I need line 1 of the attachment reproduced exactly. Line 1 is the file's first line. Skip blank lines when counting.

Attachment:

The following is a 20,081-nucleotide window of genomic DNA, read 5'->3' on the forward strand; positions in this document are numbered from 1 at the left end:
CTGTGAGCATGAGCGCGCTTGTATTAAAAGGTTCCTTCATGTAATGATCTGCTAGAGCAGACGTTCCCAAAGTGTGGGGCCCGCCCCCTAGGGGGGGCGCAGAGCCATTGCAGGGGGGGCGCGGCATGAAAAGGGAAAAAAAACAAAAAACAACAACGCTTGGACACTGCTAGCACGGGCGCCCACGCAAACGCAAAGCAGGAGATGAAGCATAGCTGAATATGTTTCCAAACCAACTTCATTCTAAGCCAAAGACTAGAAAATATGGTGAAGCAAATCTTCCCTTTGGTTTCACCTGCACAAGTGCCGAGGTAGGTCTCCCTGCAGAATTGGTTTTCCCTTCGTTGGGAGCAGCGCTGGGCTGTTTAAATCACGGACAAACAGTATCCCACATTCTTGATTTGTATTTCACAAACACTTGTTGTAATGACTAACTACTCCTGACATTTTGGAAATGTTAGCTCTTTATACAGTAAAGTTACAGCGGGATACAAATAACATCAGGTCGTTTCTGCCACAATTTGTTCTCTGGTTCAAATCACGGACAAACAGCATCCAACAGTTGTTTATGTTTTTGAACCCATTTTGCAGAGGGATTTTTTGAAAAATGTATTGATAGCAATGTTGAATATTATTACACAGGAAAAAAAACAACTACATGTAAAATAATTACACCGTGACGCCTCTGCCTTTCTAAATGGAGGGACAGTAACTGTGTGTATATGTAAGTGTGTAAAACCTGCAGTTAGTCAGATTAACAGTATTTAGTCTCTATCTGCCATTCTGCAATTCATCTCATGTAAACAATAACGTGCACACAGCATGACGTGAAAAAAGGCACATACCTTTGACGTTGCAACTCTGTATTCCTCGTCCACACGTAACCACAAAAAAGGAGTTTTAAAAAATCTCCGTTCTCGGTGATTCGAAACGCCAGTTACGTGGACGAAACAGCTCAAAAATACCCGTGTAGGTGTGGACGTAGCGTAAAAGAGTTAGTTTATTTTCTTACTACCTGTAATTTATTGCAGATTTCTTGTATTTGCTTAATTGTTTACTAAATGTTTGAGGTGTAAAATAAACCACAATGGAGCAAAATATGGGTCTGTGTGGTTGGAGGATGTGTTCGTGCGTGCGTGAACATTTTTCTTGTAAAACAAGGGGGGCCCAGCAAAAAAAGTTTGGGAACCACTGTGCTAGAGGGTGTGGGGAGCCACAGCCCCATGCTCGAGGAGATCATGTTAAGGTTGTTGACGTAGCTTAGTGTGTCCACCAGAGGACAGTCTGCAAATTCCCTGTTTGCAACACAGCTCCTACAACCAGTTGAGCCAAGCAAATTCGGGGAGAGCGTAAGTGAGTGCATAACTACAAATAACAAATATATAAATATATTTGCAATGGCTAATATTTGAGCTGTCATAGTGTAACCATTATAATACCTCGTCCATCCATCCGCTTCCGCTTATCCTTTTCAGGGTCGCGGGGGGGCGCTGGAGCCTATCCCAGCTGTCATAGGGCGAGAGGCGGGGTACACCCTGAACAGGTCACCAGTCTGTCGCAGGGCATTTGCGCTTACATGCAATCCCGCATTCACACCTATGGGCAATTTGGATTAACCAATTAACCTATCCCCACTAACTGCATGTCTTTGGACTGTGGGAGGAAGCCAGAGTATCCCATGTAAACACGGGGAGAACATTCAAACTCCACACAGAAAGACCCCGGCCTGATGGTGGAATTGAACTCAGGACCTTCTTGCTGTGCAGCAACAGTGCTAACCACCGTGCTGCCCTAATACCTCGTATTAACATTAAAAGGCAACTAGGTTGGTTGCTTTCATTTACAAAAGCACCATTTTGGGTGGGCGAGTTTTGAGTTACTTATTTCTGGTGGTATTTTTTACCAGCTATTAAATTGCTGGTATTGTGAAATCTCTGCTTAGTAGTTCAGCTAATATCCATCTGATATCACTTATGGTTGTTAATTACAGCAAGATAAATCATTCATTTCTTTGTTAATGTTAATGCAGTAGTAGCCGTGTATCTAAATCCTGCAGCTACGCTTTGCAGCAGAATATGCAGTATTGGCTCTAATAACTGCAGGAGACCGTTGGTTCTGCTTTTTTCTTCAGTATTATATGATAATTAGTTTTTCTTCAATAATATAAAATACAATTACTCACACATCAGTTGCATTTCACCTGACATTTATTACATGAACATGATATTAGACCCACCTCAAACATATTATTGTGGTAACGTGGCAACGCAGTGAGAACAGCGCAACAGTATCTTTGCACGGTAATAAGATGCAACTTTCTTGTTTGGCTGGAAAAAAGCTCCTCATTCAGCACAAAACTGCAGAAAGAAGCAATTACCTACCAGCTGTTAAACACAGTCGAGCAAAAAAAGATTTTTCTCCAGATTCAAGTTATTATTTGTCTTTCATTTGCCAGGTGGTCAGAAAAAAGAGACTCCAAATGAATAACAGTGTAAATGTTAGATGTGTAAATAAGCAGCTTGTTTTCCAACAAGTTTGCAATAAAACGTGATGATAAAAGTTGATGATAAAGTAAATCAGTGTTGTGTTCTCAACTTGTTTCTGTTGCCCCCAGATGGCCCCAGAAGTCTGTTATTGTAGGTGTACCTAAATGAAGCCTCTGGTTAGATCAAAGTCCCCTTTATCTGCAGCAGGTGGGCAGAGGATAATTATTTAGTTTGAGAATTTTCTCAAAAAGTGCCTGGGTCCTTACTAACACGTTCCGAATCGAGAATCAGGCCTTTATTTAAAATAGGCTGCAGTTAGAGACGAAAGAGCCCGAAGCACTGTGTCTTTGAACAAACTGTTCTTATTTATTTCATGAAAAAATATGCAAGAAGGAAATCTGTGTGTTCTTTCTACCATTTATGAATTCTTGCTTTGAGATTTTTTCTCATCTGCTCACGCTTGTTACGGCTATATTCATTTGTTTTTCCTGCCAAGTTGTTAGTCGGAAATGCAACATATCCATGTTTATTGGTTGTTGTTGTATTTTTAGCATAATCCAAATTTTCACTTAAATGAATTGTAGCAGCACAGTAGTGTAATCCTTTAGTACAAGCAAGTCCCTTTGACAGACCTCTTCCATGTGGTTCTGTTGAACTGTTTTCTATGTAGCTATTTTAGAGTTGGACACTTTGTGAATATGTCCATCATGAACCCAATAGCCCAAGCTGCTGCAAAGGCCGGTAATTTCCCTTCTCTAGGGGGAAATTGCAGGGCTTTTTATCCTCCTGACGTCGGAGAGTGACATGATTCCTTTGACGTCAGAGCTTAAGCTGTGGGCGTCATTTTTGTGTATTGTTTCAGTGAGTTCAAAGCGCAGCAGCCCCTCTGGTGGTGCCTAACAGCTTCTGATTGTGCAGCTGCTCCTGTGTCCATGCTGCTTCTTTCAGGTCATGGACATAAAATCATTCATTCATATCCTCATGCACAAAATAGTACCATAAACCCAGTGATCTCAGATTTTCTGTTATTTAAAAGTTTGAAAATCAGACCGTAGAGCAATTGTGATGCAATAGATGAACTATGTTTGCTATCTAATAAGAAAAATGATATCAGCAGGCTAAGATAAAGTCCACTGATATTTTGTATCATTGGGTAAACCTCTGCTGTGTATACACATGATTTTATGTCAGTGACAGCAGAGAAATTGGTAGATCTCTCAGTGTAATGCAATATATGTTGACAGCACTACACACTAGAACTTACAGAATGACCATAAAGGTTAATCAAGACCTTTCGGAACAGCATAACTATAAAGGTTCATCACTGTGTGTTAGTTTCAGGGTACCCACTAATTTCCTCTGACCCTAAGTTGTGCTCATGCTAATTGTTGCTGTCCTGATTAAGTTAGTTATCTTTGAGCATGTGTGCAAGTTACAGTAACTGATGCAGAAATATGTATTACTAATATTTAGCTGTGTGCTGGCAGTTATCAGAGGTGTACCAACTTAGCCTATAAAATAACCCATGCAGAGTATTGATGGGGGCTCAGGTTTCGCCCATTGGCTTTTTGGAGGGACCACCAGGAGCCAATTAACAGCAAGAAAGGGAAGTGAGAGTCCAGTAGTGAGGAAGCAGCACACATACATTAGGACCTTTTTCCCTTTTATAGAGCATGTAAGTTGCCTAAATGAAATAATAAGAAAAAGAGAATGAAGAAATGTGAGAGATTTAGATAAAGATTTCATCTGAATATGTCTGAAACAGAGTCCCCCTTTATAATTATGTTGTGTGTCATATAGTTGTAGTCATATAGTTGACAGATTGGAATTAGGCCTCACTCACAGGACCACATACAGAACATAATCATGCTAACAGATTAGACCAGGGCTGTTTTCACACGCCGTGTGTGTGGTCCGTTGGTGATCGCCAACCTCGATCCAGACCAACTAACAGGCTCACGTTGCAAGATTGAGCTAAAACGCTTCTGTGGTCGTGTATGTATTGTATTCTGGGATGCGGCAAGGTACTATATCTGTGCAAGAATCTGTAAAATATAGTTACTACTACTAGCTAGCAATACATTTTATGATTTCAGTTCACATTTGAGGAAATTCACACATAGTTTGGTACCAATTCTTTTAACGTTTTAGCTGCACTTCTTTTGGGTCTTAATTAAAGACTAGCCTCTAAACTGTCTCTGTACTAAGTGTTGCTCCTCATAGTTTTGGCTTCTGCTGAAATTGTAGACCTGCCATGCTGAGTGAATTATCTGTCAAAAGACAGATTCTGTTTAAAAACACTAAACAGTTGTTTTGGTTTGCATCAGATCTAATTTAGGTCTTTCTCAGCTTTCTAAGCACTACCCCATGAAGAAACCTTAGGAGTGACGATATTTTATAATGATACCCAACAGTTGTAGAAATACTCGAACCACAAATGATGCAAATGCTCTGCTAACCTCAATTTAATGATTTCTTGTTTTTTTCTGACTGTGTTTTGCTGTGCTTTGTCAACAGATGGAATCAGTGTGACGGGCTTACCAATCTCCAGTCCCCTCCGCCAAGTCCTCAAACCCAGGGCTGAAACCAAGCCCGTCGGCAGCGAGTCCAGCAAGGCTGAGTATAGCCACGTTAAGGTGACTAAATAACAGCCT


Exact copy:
The following is a 20,081-nucleotide window of genomic DNA, read 5'->3' on the forward strand; positions in this document are numbered from 1 at the left end: